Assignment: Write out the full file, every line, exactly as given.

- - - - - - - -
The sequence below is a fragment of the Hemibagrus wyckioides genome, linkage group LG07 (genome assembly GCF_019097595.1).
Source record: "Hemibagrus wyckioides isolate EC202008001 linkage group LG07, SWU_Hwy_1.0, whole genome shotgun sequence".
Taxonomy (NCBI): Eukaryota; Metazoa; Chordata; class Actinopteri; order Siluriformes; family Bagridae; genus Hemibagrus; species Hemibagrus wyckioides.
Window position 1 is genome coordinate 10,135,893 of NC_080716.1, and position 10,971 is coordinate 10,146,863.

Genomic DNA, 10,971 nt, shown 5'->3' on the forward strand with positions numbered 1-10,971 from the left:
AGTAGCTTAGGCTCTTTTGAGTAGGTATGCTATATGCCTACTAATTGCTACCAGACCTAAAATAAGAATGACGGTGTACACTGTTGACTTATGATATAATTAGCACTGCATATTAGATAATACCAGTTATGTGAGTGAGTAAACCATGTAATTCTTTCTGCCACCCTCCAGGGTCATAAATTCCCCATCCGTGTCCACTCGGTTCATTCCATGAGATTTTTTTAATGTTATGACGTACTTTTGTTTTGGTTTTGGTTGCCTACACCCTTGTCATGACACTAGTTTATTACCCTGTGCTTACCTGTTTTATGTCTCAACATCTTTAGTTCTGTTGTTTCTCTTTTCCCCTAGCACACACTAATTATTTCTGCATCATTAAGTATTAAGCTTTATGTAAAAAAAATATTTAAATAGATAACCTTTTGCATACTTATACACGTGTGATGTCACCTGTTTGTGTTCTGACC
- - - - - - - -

The sequence below is a fragment of the Hemibagrus wyckioides genome, linkage group LG07 (genome assembly GCF_019097595.1).
Source record: "Hemibagrus wyckioides isolate EC202008001 linkage group LG07, SWU_Hwy_1.0, whole genome shotgun sequence".
Taxonomy (NCBI): Eukaryota; Metazoa; Chordata; class Actinopteri; order Siluriformes; family Bagridae; genus Hemibagrus; species Hemibagrus wyckioides.
Window position 1 is genome coordinate 10,135,893 of NC_080716.1, and position 10,971 is coordinate 10,146,863.

Genomic DNA, 10,971 nt, shown 5'->3' on the forward strand with positions numbered 1-10,971 from the left:
AGTAGCTTAGGCTCTTTTGAGTAGGTATGCTATATGCCTACTAATTGCTACCAGACCTAAAATAAGAATGACGGTGTACACTGTTGACTTATGATATAATTAGCACTGCATATTAGATAATACCAGTTATGTGAGTGAGTAAACCATGTAATTCTTTCTGCCACCCTCCAGGGTCATAAATTCCCCATCCGTGTCCACTCGGTTCATTCCATGAGATTTTTTTAATGTTATGACGTACTTTTGTTTTGGTTTTGGTTGCCTACACCCTTGTCATGACACTAGTTTATTACCCTGTGCTTACCTGTTTTATGTCTCAACATCTTTAGTTCTGTTGTTTCTCTTTTCCCCTAGCACACACTAATTATTTCTGCATCATTAAGTATTAAGCTTTATGTAAAAAAAATATTTAAATAGATAACCTTTTGCATACTTATACACGTGTGATGTCACCTGTTTGTGTTCTGACC